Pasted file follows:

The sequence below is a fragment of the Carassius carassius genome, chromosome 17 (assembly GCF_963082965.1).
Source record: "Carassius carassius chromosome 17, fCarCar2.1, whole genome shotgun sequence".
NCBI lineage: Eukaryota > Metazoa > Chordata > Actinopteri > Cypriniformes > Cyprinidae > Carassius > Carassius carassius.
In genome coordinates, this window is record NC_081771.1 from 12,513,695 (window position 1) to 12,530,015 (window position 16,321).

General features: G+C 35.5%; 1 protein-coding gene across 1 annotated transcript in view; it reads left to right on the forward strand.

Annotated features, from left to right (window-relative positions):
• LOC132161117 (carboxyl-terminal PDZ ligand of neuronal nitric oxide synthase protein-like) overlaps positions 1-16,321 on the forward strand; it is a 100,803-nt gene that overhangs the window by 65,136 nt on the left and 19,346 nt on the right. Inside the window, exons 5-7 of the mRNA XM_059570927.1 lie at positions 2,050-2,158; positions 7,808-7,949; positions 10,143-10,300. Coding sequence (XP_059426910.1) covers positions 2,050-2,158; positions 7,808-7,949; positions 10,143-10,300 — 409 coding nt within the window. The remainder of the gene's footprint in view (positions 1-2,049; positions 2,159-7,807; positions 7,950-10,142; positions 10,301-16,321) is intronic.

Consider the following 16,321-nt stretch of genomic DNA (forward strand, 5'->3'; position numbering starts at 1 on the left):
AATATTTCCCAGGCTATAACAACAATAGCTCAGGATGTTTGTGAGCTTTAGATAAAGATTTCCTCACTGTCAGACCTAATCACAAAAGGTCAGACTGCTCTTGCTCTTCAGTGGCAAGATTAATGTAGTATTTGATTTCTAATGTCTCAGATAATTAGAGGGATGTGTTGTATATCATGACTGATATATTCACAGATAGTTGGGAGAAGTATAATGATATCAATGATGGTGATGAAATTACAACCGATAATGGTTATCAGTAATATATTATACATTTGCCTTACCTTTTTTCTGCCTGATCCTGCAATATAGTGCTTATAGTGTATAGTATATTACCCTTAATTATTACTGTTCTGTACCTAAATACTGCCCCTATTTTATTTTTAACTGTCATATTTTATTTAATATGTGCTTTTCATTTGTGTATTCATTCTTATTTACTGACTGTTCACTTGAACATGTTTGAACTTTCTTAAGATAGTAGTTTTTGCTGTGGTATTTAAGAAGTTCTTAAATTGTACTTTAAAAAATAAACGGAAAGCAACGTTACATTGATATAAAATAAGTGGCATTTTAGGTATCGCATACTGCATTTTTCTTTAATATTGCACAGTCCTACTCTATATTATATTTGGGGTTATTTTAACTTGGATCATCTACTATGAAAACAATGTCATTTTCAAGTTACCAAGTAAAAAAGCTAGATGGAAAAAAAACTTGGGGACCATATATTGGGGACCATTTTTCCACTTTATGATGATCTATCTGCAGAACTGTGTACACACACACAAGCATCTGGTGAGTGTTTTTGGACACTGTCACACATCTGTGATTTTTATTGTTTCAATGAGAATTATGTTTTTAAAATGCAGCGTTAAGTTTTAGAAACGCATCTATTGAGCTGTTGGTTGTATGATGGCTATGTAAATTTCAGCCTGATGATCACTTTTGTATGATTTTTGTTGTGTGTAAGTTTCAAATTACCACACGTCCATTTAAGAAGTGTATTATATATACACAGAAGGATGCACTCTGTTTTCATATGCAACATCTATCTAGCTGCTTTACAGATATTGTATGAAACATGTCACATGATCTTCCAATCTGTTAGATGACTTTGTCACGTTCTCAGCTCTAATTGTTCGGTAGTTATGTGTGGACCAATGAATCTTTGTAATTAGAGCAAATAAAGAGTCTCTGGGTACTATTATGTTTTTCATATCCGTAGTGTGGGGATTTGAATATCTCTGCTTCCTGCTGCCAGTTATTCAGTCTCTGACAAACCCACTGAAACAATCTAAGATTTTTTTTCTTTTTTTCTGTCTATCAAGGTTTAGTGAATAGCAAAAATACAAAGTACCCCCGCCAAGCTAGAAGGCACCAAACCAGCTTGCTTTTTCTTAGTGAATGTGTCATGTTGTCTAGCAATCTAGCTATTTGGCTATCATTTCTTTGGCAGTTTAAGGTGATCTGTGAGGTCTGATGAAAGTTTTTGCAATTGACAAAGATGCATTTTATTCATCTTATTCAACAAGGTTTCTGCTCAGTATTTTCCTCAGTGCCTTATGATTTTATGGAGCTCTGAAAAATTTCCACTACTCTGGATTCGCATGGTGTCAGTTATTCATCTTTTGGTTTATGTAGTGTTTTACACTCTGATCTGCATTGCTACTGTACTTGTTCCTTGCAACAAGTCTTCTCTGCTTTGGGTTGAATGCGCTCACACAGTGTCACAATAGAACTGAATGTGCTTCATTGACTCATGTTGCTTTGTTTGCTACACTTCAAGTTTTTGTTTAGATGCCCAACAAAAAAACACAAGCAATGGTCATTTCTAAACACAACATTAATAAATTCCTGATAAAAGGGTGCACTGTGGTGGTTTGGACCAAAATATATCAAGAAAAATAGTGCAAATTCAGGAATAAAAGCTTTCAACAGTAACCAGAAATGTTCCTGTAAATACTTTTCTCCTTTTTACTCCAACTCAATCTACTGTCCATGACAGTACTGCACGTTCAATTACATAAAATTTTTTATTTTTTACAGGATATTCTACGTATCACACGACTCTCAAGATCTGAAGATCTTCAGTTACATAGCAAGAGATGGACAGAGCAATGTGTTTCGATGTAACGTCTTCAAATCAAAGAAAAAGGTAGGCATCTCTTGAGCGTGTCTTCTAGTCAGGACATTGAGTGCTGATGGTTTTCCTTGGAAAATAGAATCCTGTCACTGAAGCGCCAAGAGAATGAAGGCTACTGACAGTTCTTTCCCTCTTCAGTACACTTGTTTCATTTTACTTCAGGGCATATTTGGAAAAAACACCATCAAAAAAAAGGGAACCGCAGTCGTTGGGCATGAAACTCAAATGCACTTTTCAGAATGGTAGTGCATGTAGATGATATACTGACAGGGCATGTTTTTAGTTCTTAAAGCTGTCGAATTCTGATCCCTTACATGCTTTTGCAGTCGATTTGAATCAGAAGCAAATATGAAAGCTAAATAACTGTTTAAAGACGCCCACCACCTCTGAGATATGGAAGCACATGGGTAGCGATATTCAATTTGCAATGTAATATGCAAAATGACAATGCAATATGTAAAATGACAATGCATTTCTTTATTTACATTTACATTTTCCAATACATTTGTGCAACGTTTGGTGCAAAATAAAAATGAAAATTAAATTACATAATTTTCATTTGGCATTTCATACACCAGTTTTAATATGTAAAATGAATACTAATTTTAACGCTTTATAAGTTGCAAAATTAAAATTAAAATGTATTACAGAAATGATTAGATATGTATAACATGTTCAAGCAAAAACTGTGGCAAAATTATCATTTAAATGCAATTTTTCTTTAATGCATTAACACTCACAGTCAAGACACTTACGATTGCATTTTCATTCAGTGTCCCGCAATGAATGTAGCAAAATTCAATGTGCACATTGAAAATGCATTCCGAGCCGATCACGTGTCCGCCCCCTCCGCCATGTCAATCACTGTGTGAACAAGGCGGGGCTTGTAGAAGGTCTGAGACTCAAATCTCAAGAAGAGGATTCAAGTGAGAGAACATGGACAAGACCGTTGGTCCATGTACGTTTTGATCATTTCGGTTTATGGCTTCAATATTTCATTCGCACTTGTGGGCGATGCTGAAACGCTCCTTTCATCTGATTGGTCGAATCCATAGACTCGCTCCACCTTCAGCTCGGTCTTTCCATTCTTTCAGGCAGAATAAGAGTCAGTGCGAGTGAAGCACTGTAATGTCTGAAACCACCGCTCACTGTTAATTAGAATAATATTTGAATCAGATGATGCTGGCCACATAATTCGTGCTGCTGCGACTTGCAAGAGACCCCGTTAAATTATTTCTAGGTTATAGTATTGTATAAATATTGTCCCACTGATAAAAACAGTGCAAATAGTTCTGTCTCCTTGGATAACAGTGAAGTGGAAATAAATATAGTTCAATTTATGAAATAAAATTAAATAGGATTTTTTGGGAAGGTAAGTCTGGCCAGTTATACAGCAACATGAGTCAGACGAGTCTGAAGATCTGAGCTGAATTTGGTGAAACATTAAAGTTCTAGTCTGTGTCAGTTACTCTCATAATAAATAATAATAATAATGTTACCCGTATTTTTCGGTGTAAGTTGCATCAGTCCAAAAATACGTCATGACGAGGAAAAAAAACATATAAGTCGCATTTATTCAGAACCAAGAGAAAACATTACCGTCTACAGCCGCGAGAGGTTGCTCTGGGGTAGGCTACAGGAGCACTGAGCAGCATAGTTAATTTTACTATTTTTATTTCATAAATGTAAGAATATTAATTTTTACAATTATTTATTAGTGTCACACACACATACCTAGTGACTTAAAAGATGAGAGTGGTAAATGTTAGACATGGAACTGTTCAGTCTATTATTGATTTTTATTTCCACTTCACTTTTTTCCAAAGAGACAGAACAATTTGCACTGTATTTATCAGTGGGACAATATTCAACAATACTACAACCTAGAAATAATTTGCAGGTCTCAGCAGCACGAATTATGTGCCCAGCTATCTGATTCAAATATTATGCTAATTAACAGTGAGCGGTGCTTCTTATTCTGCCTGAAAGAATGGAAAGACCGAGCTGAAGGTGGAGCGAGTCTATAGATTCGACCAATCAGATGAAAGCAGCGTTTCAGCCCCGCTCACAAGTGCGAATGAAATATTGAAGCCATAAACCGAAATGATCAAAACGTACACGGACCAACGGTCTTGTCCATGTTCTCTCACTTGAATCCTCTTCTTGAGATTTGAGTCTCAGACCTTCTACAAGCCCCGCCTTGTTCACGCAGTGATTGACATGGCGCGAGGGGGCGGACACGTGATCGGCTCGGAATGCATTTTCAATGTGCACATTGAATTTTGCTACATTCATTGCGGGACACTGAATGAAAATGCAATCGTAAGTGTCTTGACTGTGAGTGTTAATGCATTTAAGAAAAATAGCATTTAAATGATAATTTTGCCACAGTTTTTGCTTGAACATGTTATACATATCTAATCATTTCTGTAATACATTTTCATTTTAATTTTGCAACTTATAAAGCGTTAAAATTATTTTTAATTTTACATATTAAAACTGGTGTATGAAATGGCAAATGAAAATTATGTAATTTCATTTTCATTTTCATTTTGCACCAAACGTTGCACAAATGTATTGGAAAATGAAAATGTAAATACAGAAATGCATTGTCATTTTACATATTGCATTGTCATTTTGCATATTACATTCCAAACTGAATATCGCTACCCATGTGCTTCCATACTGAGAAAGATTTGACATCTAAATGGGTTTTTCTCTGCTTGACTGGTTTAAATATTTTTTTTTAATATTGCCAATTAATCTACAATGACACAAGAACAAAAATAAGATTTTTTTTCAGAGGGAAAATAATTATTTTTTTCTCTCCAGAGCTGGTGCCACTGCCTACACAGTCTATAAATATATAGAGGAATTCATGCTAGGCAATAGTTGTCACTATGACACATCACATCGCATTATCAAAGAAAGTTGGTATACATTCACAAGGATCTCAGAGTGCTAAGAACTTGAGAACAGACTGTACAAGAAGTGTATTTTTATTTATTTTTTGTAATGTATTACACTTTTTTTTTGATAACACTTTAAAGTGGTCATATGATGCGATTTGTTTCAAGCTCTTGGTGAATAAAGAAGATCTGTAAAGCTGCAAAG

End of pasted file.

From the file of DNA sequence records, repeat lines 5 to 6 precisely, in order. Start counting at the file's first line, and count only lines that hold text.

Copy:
General features: G+C 35.5%; 1 protein-coding gene across 1 annotated transcript in view; it reads left to right on the forward strand.

Annotated features, from left to right (window-relative positions):